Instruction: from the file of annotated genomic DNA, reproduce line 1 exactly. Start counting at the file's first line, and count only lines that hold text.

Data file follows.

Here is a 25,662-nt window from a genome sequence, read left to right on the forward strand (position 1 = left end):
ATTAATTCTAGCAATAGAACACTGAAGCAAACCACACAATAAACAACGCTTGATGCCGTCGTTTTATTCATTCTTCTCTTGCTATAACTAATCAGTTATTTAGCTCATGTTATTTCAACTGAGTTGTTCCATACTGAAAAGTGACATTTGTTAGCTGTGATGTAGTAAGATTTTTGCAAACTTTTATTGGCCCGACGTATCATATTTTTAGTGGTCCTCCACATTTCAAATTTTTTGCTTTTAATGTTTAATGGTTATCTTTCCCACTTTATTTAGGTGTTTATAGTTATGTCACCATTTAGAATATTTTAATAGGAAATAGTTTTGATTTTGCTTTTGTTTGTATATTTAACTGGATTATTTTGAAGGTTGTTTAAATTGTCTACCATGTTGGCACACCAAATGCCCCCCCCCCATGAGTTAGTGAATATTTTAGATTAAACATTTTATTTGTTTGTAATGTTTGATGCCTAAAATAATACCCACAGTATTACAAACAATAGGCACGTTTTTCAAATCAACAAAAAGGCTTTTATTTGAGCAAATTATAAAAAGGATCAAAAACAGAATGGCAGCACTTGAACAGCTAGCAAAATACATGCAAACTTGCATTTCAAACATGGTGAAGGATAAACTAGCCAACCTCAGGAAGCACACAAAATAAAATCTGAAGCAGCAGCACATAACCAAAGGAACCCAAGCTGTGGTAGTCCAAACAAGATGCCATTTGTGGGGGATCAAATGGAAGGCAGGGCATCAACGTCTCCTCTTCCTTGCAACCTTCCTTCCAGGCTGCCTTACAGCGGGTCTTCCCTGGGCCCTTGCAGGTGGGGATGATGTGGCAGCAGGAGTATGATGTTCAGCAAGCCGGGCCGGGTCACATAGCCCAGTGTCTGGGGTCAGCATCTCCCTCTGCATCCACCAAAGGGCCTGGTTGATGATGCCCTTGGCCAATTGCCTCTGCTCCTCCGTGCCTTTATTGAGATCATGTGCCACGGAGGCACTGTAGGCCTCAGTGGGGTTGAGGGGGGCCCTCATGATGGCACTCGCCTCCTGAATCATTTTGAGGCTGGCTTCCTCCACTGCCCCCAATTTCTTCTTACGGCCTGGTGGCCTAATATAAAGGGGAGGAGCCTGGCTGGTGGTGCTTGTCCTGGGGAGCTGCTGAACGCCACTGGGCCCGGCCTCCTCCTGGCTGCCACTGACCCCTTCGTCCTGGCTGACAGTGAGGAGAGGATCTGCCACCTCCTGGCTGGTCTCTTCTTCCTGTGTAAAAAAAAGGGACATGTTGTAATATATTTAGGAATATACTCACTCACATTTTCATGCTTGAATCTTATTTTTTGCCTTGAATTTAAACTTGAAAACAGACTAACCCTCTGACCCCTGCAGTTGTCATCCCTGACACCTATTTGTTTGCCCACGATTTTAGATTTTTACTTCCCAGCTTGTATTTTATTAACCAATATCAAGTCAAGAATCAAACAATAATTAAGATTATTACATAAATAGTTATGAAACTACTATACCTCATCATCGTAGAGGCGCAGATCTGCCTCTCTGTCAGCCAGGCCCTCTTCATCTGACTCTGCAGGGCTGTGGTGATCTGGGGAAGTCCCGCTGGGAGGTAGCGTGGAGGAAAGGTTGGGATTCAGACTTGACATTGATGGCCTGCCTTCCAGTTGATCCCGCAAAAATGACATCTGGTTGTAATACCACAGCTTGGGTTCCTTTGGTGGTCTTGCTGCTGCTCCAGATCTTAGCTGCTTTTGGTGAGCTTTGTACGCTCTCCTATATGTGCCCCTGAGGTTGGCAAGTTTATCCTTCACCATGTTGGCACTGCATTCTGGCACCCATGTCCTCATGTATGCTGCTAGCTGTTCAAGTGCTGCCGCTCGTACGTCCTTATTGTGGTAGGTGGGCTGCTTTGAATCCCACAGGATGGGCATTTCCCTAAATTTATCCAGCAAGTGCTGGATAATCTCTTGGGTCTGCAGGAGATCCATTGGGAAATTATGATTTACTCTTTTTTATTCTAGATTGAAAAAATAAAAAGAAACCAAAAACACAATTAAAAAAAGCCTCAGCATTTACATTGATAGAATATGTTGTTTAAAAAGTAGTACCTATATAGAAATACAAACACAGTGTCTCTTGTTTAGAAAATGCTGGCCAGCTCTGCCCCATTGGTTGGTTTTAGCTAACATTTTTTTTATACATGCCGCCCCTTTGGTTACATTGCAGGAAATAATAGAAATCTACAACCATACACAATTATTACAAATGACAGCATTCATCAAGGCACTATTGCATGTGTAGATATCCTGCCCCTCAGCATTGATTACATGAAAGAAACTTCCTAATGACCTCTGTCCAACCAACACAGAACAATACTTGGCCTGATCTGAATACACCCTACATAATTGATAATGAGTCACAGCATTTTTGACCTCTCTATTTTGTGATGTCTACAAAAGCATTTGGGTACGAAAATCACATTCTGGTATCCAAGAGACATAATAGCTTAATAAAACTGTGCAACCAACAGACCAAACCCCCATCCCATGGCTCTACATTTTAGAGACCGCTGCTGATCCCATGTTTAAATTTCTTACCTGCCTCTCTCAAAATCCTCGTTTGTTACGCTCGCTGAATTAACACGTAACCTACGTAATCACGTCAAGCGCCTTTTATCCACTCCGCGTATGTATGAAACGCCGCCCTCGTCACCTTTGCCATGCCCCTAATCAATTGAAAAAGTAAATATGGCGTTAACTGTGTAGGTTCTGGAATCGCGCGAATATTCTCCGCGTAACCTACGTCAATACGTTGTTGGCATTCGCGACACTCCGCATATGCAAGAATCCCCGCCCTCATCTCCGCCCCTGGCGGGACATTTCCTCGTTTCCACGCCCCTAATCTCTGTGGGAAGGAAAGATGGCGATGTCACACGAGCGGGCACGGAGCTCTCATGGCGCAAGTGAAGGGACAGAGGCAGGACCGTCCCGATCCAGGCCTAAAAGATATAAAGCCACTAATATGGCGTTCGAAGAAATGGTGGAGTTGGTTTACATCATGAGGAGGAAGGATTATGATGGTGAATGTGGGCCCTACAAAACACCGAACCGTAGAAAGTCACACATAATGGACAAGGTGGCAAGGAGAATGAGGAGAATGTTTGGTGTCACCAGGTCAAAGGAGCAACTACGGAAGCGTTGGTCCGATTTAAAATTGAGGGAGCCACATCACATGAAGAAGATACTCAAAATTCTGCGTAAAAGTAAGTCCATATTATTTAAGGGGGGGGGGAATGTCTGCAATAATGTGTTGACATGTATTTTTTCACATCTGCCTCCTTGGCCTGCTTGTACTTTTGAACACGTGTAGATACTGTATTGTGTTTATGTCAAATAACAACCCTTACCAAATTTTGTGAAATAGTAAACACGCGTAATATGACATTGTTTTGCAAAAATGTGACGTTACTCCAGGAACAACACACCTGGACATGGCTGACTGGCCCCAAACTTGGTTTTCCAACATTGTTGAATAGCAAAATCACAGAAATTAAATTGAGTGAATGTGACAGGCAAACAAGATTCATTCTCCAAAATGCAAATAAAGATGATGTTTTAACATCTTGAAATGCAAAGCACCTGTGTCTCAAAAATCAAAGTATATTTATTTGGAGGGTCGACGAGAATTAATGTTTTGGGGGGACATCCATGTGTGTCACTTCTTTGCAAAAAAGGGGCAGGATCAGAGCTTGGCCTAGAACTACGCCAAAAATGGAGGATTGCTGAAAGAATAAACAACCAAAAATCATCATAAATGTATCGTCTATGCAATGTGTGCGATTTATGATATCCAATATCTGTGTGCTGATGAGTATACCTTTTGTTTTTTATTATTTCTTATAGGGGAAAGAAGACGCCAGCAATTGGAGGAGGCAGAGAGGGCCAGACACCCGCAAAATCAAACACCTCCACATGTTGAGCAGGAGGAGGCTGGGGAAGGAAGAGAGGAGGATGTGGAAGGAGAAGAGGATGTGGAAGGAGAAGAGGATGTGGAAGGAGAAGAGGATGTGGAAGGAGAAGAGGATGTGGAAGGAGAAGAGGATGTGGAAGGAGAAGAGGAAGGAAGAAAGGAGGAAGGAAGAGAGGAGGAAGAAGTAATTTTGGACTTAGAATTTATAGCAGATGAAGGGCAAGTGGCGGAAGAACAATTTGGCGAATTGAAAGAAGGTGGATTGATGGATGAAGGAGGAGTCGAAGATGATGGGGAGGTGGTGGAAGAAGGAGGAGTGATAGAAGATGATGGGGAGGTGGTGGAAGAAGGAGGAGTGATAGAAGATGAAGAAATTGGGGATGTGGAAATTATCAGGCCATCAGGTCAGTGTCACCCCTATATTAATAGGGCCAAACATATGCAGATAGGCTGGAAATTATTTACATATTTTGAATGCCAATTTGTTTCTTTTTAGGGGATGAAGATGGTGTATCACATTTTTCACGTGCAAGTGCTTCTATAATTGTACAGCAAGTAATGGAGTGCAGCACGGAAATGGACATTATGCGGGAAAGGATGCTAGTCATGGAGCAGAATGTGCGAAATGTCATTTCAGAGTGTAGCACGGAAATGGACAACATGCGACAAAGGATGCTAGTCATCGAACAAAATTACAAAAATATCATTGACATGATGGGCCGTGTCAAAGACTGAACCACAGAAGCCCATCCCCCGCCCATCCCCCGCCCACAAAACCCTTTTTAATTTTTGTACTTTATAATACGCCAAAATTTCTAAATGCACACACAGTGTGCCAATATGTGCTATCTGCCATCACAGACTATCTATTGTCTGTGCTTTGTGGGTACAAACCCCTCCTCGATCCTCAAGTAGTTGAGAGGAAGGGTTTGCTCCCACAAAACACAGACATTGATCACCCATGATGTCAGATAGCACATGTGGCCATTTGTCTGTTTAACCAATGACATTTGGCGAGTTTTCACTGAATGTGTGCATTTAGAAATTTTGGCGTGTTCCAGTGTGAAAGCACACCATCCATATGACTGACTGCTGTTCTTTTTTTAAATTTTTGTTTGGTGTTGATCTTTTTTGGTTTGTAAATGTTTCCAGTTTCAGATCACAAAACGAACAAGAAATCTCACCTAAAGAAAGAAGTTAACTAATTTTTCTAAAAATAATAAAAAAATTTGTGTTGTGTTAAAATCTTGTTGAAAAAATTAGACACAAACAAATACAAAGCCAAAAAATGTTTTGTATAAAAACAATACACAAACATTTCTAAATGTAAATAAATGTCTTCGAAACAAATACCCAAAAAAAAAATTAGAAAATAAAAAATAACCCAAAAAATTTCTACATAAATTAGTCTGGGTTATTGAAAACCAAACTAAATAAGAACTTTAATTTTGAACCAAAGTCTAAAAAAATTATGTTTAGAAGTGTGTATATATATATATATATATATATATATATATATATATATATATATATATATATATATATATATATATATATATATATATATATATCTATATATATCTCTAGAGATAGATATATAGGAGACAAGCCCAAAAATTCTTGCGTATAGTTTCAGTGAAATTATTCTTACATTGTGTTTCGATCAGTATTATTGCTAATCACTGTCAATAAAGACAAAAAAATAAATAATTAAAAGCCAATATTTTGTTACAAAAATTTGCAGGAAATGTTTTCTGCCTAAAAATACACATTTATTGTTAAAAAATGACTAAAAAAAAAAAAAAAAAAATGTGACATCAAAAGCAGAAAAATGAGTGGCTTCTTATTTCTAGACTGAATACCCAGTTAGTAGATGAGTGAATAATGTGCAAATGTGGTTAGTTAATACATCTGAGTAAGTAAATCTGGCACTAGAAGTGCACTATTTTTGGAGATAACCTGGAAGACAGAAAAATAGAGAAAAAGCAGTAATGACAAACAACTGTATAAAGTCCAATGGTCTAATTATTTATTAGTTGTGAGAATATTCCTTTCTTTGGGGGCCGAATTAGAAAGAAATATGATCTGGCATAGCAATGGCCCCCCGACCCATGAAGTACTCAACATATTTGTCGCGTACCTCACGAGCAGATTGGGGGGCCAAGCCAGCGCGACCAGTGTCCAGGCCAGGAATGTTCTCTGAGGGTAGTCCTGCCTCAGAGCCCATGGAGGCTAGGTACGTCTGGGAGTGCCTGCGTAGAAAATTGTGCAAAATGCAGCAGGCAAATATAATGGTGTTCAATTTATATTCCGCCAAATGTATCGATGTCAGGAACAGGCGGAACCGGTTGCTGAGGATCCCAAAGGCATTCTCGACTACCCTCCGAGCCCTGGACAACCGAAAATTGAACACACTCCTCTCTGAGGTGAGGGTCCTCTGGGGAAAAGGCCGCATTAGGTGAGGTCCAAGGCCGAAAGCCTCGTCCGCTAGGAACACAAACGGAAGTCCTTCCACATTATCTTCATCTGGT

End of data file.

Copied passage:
Here is a 25,662-nt window from a genome sequence, read left to right on the forward strand (position 1 = left end):